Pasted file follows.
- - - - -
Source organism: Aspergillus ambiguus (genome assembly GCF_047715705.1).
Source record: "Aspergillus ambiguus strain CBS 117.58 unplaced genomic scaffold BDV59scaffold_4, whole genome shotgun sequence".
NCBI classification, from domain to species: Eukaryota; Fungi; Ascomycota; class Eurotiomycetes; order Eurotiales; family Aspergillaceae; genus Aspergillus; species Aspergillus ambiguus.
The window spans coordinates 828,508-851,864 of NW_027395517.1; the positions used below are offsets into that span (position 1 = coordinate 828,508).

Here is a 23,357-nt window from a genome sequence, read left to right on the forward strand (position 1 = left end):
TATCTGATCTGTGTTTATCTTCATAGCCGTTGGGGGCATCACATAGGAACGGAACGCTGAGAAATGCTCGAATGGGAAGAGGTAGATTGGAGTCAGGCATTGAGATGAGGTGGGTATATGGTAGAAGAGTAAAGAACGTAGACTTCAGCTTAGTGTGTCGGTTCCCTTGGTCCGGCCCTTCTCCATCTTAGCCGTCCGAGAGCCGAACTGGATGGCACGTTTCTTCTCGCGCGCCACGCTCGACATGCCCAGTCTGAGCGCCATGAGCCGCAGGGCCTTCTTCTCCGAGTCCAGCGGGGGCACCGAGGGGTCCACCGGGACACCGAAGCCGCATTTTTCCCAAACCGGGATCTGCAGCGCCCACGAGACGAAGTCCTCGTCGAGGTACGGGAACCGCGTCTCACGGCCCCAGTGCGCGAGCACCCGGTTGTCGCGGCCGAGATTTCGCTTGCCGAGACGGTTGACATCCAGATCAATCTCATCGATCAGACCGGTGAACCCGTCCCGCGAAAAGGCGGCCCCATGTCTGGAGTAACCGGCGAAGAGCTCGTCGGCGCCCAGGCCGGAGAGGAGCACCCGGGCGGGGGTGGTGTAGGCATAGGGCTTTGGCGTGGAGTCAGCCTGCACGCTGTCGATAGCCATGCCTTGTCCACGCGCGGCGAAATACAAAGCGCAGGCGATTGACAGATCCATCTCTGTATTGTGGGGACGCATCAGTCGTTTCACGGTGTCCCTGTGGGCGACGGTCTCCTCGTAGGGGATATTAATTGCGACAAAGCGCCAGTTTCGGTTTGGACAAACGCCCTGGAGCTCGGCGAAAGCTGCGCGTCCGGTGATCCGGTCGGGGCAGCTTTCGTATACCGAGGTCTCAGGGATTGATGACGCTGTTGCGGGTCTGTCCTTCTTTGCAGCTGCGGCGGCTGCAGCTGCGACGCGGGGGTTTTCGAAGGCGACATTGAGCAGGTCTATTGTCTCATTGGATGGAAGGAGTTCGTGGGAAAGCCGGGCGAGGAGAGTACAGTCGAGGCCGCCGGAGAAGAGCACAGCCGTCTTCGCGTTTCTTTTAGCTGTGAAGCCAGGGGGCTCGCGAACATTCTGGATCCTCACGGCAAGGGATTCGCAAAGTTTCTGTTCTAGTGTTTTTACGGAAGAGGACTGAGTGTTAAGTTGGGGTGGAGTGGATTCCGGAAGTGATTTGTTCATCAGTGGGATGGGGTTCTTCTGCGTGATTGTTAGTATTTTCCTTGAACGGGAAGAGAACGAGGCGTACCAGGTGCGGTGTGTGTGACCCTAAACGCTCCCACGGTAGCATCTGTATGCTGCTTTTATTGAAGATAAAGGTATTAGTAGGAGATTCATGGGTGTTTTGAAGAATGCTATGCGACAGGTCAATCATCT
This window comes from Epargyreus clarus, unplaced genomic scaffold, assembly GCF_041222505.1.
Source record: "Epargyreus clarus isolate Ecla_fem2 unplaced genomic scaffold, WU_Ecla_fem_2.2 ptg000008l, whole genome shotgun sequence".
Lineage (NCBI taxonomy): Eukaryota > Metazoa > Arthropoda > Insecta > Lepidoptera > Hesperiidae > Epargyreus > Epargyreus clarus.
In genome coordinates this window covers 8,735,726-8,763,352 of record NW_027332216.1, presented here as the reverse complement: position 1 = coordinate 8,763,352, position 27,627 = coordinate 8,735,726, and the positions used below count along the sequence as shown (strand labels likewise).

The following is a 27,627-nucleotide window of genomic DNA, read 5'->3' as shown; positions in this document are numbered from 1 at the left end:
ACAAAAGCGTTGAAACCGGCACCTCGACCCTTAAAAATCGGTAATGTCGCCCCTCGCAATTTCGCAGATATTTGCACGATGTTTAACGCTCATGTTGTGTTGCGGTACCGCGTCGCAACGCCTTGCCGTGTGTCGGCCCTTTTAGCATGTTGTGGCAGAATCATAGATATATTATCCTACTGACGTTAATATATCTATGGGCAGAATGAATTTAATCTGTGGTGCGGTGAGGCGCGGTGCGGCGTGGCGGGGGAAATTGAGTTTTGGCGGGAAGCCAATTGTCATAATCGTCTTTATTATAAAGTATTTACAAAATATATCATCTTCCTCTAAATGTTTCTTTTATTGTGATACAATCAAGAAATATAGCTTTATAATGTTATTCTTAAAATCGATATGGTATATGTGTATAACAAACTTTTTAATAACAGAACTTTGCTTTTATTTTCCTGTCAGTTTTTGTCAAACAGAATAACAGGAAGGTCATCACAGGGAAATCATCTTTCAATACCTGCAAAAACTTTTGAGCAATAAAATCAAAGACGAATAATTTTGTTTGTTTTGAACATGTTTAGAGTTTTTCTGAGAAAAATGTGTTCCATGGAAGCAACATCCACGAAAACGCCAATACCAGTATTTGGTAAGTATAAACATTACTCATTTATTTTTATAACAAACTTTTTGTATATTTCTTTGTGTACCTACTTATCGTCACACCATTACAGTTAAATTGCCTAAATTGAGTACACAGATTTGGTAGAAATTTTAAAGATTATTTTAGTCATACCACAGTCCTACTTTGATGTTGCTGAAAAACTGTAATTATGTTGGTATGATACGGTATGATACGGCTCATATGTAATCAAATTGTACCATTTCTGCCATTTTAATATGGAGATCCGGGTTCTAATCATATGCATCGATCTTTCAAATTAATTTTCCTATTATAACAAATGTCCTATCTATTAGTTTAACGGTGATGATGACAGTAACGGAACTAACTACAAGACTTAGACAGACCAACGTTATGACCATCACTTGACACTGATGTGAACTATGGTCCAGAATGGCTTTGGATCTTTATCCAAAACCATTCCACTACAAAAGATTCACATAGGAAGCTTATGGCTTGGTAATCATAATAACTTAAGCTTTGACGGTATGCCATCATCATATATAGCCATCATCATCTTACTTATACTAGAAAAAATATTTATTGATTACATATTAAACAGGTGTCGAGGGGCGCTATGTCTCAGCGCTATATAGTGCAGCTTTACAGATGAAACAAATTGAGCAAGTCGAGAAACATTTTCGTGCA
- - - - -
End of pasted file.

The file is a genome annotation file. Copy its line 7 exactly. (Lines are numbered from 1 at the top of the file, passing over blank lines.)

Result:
This window comes from Epargyreus clarus, unplaced genomic scaffold, assembly GCF_041222505.1.